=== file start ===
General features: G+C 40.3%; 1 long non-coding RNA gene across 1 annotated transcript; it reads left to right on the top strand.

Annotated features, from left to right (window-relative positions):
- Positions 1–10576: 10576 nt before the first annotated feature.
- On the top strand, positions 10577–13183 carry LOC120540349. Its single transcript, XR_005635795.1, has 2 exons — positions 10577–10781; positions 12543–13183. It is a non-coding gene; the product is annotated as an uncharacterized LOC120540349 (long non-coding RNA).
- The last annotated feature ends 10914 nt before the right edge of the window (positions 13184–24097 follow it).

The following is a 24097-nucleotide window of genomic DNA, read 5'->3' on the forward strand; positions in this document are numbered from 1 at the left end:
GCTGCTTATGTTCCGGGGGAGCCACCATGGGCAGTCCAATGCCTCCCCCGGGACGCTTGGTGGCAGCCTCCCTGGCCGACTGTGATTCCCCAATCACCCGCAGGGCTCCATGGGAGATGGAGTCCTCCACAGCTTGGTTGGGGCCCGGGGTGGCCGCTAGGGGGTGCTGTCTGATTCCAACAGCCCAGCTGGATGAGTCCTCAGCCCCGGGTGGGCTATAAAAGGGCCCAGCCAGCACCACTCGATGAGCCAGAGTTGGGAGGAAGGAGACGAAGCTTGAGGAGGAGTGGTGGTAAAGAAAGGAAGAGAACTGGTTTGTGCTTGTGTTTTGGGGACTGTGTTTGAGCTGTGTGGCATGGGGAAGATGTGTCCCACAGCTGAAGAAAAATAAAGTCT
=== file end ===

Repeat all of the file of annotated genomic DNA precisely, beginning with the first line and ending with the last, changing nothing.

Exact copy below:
General features: G+C 40.3%; 1 long non-coding RNA gene across 1 annotated transcript; it reads left to right on the top strand.

Annotated features, from left to right (window-relative positions):
- Positions 1–10576: 10576 nt before the first annotated feature.
- On the top strand, positions 10577–13183 carry LOC120540349. Its single transcript, XR_005635795.1, has 2 exons — positions 10577–10781; positions 12543–13183. It is a non-coding gene; the product is annotated as an uncharacterized LOC120540349 (long non-coding RNA).
- The last annotated feature ends 10914 nt before the right edge of the window (positions 13184–24097 follow it).

The following is a 24097-nucleotide window of genomic DNA, read 5'->3' on the forward strand; positions in this document are numbered from 1 at the left end:
GCTGCTTATGTTCCGGGGGAGCCACCATGGGCAGTCCAATGCCTCCCCCGGGACGCTTGGTGGCAGCCTCCCTGGCCGACTGTGATTCCCCAATCACCCGCAGGGCTCCATGGGAGATGGAGTCCTCCACAGCTTGGTTGGGGCCCGGGGTGGCCGCTAGGGGGTGCTGTCTGATTCCAACAGCCCAGCTGGATGAGTCCTCAGCCCCGGGTGGGCTATAAAAGGGCCCAGCCAGCACCACTCGATGAGCCAGAGTTGGGAGGAAGGAGACGAAGCTTGAGGAGGAGTGGTGGTAAAGAAAGGAAGAGAACTGGTTTGTGCTTGTGTTTTGGGGACTGTGTTTGAGCTGTGTGGCATGGGGAAGATGTGTCCCACAGCTGAAGAAAAATAAAGTCT